Recently I was asked to name my favorite vegetable, and I was stumped — or torn, as I like so many. My sister, however, would not have hesitated for a second: favorite vegetable, artichoke; second favorite, artichoke; third favorite, artichoke. She might actually choose an artichoke over a slice of cheesecake. (Just kidding; she’d choose the cheesecake.)
My sister and I were quite young when our parents decided we were old enough to join them in having artichokes for dinner. An enthusiastic eater from an early age (my first sentence was, “More mayonnaise, please”), I was always happy to try a new food. My sister wasn’t quite so eager, but since there was melted butter involved, she was willing to play along.
The table was set with plates, napkins and the biggest mixing bowl we had, empty in the middle of the table. A steaming artichoke was placed on each plate. They taught us how to pull the leaves off (always taking care to avoid the thorns), dip them in the butter and then scrape the edible flesh off each leaf with our bottom teeth.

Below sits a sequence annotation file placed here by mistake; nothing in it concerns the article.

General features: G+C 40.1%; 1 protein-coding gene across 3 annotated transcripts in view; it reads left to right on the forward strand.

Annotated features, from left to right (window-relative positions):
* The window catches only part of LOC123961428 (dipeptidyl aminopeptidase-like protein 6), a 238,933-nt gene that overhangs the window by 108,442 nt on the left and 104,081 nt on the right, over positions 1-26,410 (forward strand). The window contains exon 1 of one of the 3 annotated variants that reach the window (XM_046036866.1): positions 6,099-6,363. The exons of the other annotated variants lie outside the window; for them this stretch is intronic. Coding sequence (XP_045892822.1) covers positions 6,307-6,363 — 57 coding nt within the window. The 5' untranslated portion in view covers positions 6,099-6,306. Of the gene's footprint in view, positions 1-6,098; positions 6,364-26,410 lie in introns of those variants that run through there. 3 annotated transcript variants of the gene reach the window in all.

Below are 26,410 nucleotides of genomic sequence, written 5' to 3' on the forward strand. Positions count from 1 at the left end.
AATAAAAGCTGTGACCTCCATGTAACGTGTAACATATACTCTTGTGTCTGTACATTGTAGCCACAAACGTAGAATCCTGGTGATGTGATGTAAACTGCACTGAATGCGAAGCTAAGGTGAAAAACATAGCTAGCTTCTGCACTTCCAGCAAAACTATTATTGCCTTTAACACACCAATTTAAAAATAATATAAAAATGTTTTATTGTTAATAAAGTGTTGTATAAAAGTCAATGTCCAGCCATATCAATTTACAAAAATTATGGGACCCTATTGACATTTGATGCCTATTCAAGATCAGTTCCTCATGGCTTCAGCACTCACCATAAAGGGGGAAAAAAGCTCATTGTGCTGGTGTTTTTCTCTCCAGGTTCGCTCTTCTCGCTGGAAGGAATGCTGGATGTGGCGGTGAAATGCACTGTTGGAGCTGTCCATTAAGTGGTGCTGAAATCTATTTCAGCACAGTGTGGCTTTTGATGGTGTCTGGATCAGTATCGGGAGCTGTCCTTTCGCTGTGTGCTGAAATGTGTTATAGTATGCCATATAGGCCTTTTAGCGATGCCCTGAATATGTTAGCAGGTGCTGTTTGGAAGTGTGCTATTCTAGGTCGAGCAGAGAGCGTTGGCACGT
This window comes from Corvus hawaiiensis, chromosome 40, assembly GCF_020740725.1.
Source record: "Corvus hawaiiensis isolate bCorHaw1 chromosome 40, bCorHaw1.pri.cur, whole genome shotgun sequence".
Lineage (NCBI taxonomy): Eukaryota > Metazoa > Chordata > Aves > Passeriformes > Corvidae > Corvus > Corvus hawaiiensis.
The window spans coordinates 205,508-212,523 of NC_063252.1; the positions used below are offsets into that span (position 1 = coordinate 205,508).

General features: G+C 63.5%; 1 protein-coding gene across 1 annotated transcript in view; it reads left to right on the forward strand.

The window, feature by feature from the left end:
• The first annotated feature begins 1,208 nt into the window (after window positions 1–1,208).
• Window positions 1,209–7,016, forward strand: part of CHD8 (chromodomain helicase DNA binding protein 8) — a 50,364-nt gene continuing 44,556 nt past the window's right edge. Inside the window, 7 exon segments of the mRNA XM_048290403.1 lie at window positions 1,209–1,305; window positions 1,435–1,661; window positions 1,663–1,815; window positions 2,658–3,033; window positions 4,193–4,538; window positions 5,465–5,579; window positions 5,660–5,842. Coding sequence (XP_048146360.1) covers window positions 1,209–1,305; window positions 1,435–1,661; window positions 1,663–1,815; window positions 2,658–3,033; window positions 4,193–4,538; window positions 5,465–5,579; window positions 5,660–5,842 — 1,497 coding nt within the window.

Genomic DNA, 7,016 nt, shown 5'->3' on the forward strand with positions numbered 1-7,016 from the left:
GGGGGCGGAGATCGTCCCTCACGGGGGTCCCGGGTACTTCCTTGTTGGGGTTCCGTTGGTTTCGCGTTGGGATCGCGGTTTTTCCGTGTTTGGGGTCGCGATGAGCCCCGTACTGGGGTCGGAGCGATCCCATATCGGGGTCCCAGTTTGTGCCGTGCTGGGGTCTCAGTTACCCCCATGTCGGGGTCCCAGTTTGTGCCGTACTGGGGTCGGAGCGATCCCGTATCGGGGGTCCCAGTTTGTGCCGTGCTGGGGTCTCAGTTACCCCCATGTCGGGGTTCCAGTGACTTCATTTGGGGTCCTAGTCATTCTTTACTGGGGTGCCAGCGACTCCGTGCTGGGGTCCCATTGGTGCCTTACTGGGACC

Thanks to that early training, I have spent my life as an exuberant artichoke booster. I still like eating them just like we did that first time (though a dish of homemade aioli is also good for dipping), but truly, I can’t think of a time when I’ve turned down any artichoke preparation.
We’re teaming up with food and garden bloggers to host Spring Fling 2011, a season-long garden party. In coming weeks, we’ll feature favorite garden-to-table recipes and tips to help you enjoy the bounty, whether you’re harvesting your own goodies or buying them fresh from the market. Recently, we dove into the world of asparagus and rhubarb — today, we’re exploring artichokes.
An edible thistle, artichokes are one of those veggies that is easiest used from a jar or frozen. But if you’re going to pick one time of year to actually carve into an artichoke, spring is the time to do it, when fresh artichokes are at their peak. Don’t be intimidated by all those leaves and the inedible “choke” hiding inside – just follow the lead of Food Network chefs.